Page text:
Seriously; we need it to be so farcical and so embarrassing that no one ever tries to organize anything like it ever again.

  • solsburyhill solsburyhill

    17 Dec 2009, 3:26AM

    Miliband et NuLabor screw up at home and then expect the world to follow them.

    Give me a break. As far as I can see Britain politicians squawk and do no good.

    Would anybody trust Brown, and Miliband, and Harman... et al. No! (Neither do I trust Cameron, and Goldsmith). That leaves us at an impasse.

    Britain's carbon footprint is a disgrace.

    Let's clean up our own house and then pontificate. Or is this 'business as usual'?

    I am convinced that man's actions causing (accelerated) global warming. But I am also aware that the British political class are using the issue to distract us from their pathetic failure at home.

    The situation is starting to appear too ridiculous for words. It rather reminds me of the Neocon agenda as practiced by NuLabour:
    http://www.brainwavingtv.com/2009/the-power-of-nightmares/

    We are drowning in political hypocrisy.

  • Swashblogger Swashblogger

    17 Dec 2009, 3:28AM

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  • mdewlyva mdewlyva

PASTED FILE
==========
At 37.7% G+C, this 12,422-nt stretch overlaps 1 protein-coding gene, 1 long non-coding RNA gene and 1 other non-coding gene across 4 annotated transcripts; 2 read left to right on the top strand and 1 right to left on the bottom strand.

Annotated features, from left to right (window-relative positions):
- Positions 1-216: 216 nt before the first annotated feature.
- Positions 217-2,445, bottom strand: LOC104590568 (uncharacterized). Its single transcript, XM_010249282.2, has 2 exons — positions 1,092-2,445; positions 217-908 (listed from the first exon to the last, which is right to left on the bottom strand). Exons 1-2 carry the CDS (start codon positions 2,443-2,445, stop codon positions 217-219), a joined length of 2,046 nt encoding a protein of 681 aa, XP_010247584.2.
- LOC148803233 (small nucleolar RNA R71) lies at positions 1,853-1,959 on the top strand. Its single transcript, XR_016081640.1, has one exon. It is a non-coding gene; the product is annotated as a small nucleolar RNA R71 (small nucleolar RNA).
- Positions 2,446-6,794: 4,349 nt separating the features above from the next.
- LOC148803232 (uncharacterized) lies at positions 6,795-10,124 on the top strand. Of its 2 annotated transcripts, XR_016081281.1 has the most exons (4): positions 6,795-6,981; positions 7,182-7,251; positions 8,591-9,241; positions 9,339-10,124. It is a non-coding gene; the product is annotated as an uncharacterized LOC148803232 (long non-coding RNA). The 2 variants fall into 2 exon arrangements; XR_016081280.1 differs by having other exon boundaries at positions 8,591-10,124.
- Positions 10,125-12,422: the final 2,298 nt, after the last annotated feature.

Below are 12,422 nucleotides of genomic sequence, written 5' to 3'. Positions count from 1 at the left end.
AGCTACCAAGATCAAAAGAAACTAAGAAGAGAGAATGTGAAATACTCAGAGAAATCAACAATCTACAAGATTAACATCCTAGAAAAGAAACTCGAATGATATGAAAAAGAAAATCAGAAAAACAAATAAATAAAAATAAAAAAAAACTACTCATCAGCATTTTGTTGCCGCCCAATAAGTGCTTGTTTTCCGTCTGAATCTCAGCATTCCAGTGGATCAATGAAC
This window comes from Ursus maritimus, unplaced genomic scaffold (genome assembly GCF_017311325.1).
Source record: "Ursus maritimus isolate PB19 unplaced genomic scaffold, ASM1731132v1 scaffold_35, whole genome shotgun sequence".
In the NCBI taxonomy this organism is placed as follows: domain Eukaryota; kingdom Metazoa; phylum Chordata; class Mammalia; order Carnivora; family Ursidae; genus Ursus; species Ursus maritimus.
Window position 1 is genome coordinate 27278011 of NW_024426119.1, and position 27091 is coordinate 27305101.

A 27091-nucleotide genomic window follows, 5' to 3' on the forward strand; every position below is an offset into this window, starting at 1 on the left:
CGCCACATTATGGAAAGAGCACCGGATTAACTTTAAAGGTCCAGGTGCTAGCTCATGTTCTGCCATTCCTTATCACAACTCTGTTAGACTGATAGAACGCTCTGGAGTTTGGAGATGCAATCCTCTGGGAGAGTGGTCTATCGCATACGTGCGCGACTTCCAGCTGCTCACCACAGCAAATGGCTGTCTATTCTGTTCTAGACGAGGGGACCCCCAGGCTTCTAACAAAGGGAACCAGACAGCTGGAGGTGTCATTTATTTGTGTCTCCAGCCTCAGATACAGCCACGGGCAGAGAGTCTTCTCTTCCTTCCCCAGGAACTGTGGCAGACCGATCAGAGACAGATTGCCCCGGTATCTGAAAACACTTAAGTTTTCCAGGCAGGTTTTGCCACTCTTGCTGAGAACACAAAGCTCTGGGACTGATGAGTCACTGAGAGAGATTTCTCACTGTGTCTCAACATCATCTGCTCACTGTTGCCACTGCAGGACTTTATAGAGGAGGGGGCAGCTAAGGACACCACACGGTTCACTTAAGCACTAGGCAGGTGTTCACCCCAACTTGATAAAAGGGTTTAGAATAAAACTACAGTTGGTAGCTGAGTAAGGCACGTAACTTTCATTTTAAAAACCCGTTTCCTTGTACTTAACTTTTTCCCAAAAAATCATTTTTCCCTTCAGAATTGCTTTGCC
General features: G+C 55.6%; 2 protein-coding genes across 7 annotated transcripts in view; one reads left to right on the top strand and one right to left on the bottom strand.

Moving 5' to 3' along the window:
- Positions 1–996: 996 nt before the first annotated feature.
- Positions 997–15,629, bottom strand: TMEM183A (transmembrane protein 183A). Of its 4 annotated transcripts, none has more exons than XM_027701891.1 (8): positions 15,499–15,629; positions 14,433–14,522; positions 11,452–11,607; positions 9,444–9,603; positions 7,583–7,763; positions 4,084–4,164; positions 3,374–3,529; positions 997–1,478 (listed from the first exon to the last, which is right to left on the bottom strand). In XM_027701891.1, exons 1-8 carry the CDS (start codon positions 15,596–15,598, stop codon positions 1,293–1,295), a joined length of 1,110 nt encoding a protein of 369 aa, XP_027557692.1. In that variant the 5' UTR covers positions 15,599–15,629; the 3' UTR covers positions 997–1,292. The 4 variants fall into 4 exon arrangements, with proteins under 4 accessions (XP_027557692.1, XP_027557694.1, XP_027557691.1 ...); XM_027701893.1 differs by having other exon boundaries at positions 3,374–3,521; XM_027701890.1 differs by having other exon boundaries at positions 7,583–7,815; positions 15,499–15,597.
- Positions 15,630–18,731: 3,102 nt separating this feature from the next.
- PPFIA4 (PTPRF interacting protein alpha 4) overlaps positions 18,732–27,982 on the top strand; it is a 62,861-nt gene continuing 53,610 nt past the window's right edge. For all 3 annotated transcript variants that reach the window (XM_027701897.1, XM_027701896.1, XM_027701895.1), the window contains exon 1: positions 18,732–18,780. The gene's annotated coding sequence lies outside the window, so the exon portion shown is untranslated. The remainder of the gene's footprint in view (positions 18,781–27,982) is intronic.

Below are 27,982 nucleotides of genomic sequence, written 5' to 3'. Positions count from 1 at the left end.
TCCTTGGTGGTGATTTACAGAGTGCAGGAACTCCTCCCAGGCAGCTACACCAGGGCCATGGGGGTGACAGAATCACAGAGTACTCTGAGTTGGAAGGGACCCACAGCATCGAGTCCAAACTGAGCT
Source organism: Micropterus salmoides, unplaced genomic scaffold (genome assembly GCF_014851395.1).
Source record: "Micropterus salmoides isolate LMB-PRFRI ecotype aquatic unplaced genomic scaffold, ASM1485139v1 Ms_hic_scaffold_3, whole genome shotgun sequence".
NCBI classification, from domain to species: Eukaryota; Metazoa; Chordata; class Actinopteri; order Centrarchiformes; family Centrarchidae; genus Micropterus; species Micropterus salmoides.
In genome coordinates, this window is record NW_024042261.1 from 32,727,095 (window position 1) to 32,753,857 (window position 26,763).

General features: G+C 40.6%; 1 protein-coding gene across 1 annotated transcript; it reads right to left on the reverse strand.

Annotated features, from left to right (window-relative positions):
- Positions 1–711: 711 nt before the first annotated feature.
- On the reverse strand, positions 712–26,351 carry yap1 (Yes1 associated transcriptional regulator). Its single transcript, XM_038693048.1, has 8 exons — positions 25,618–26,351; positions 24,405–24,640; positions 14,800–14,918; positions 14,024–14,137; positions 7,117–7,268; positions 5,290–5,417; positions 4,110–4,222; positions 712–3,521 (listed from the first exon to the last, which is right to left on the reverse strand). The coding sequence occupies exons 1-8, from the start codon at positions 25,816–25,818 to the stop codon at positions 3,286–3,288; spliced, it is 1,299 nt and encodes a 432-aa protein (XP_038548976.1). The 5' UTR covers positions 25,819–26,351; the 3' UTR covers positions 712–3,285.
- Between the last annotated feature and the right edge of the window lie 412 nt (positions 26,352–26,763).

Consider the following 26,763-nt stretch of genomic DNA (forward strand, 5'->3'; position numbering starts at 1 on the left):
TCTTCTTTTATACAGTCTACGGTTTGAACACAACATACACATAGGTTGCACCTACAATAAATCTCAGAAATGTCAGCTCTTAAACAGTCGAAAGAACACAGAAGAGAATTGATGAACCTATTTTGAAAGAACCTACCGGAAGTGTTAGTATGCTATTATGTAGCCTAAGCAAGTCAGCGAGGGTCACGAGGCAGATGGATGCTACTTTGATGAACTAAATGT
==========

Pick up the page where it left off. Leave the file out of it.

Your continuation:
17 Dec 2009, 3:29AM

    OzCook, the overpopulation bit is a rehash from the 70s. The truth is that most western countries and many Asian countries aren't even REPLACING population, much less growing. 79 nations, containing 44% of earths population, are reproducing at below replacement rates.

    Further, humanity doesn't take up that much space. 97% of the earth is human-free. Every human on earth could fit comfortably in the U.S. state of Texas.

    And our population is rapidly graying. By 2050, global population is expected to peak. And then begin falling sharply as the older generations die off and younger generations fail to have enough children to replace them. Population exlposion? More like an implosion.

  • JohnFromJackson JohnFromJackson

    17 Dec 2009, 3:40AM

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  • harbinger harbinger

    17 Dec 2009, 3:48AM

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  • kmne68 kmne68

    17 Dec 2009, 3:54AM